What causes difficulty in swallowing BP medication?
See an ENT
I am sorry that your husband's doctor was not very thorough. It's possible that the doctor assumed that if the problem continued on the new pills that your husband would return to him for further evaluation.
Difficulty with swallowing can be caused by a number of problems. These include things like acid reflux irritating the throat.
Given that XXXXXXX feels it is noticeable regardless of what he is swallowing, and he has a history of smoking, I would advise that he see an Ear Nose Throat specialist. An ENT can use a special mirror to visualize the throat down to the vocal cords. If the ENT sees nothing abnormal, he may want to get a CT or MRI of the neck. Also a swallow study may be helpful. This is where various consistency foods and liquids are swallowed during observation/imaging.
I don't know how the Canadian health care system works in terms of getting to see a specialist. I am assuming XXXXXXX cannot self-refer and needs a referral from the primary doctor. If this is the case, I would now call the primary doctor and tell him that the problem has continued and is not exclusive to swallowing pills - occurs with any swallowing, and assertively request a referral to ENT. If the primary doctor is unwilling, he may be willing to do some of this evaluation himself (i.e. order the swallow study, etc).
I hope this information helps. Please let me know if I can provide further information or clarification.
The dr. would need to order the swallow study.
At least in the US, a swallow study requires a request from a doctor.
I should have been clearer when I wrote: " If the primary doctor is unwilling, he may be willing to do some of this evaluation himself (i.e. order the swallow study, etc)."
I meant if the primary doctor is unwilling to refer XXXXXXX to ENT, he might be willing to do some of the evaluation himself such as ordering a swallow study.
If the swab was done to check for infection, a culture should be ready in 3 days. So you can give the doctor that much time and then follow up, letting him know that the swallowing is not just a problem with pills and that it is not possible to see down into the lower part of the oropharynx without a mirror or scope, so you would like this evaluated further.
Indirect laryngoscopy (mirror) may be done by the primary, other cannot.
The exam with the mirror, called indirect laryngoscopy, uses a little mirror like is sometimes used in a dentist's office. Some family practice doctors are trained in how to do this, others are not. So whether Tom's primary doctor can do it depends on if he has experience with this. Basically a light is shined into the throat, and the doctor holds the little mirror (it has a long handle) with the round mirror at the end facing down, at the back of the throat. Sometimes a doctor will numb the throat with a spray first, but I have had it done on myself without the numbing spray and was fine. Sometimes the doctor will have the patient take short breaths or make a high pitched "aaaaa" noise to prevent gagging if not using the numbing spray. The doctor can then see the reflection down the throat in the mirror. The bright light that's needed can either come from an otoscope, or be reflected from a mirror on a head band doctors sometimes wear for this purpose.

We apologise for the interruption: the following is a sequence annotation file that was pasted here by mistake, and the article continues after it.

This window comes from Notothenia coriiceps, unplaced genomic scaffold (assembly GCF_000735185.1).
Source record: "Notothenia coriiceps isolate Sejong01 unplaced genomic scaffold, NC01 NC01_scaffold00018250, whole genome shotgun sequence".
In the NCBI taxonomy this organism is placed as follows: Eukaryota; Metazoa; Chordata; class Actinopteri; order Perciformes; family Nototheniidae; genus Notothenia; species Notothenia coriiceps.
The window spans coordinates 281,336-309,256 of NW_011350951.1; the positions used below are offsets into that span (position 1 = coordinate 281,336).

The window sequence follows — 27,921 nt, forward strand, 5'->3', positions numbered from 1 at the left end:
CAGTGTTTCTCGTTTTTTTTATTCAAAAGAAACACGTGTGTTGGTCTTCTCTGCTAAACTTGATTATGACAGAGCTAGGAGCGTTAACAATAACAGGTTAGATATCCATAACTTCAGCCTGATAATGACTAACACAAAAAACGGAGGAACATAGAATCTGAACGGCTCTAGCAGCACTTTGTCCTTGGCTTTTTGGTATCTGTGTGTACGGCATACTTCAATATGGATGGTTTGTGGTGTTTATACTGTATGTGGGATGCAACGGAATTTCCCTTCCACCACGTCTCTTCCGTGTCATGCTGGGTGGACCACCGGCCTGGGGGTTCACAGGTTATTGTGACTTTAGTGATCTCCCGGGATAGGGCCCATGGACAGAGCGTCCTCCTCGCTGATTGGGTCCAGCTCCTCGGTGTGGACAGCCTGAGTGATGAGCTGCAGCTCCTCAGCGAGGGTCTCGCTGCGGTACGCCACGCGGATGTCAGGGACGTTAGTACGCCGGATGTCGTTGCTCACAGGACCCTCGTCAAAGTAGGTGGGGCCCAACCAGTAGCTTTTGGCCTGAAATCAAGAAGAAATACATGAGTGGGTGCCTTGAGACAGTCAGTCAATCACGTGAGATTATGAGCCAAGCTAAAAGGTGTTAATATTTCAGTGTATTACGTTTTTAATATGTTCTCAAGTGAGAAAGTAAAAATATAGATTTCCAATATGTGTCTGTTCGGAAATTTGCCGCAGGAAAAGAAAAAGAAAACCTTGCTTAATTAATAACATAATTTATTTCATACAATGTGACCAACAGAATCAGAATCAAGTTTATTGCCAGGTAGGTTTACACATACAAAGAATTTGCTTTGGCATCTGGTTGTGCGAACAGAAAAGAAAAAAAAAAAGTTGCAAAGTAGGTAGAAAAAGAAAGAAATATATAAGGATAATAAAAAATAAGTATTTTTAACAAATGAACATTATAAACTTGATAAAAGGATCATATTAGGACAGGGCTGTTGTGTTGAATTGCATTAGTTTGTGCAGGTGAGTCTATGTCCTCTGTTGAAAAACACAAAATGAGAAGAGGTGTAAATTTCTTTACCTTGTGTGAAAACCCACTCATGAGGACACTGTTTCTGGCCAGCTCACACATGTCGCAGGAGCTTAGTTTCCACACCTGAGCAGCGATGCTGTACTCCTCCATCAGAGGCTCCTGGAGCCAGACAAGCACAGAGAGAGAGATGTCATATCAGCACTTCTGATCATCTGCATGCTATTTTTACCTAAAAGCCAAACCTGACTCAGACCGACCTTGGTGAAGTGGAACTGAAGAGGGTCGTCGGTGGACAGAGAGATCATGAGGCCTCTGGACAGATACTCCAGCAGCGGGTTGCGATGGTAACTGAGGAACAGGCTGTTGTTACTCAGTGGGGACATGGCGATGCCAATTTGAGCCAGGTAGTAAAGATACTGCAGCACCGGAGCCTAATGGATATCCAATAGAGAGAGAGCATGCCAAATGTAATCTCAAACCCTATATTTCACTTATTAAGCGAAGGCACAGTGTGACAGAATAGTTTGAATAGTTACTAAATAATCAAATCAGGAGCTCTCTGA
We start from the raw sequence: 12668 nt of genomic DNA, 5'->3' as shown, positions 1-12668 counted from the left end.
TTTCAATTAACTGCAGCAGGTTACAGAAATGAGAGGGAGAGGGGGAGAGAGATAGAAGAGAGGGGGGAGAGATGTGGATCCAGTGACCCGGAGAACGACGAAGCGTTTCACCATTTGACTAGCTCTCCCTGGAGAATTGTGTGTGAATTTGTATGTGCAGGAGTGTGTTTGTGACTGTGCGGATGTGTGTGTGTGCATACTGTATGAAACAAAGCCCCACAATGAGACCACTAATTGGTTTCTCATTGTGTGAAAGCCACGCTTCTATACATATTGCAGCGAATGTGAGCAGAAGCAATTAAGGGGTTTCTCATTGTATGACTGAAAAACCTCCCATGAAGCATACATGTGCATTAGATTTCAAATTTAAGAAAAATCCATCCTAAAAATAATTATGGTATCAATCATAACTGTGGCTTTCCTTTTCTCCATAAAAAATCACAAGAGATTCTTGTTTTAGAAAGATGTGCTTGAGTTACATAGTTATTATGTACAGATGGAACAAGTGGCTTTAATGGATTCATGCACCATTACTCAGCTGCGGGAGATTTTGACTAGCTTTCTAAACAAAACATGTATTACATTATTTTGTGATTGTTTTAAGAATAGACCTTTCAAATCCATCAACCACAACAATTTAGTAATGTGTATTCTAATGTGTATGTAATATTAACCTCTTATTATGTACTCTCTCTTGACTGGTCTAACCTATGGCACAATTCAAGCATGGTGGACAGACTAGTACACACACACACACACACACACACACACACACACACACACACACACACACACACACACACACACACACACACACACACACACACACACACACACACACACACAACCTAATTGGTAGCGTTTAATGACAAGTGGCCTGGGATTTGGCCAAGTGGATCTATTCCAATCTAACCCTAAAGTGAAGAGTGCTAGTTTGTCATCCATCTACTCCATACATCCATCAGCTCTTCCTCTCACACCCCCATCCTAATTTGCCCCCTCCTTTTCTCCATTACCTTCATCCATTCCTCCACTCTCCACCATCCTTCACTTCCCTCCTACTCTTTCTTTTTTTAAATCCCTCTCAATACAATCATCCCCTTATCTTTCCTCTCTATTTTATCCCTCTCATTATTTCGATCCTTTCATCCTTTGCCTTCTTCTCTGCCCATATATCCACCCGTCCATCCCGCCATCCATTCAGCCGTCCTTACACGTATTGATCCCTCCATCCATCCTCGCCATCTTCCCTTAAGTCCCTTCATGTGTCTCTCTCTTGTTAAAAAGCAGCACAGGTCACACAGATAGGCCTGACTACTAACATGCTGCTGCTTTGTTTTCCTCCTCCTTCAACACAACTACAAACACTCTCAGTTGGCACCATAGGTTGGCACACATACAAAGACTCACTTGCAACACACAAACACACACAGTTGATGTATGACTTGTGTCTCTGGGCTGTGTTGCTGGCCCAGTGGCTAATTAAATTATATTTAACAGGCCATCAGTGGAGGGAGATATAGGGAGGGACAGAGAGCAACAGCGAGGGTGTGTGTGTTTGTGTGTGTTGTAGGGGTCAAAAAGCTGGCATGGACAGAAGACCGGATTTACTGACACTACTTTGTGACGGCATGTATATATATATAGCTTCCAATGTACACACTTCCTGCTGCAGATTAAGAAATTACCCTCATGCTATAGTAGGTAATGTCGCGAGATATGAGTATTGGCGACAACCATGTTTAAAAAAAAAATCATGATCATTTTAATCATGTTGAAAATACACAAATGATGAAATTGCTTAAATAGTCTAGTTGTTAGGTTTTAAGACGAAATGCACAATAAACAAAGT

Here is some info on indirect laryngoscopy: https://www.nlm.nih.gov/medlineplus/ency/article/007507.htm
Any kind of actual scoping would not be done by the primary doctor. And may not be needed if enough can be seen with the mirror/indirect laryngoscopy.
The swallow study, at least in the US, is often done by the speech therapy department, and is ordered by either the primary doc or the ENT.
Good luck to you,
But please keep in mind that the primary doctor may not have had training in indirect laryngoscopy and may not be comfortable with doing this himself. Just something to keep in mind.
I wish you and XXXXXXX well. If you have no further questions for me, please go ahead and close the discussion (and rate it if you desire).
Bonnie Berger-Durnbaugh, MD
Yes, you can keep it open.
I am not sure about HCM's policies as we don't actually see what information HCM sends the patients, but I think it can stay open for 10 days from the time that we answer. If after 10 days it closes, you can ask a question and request me by name and they will flag your question for me to answer, but I think then you have to start over with paying again.
You may not want to respond to this post now, but just not close the discussion and I will respond if you ask.
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